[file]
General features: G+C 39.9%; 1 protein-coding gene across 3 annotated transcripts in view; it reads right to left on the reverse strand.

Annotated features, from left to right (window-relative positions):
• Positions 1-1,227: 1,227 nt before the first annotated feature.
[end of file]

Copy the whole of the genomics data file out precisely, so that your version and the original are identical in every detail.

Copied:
General features: G+C 39.9%; 1 protein-coding gene across 3 annotated transcripts in view; it reads right to left on the reverse strand.

Annotated features, from left to right (window-relative positions):
• Positions 1-1,227: 1,227 nt before the first annotated feature.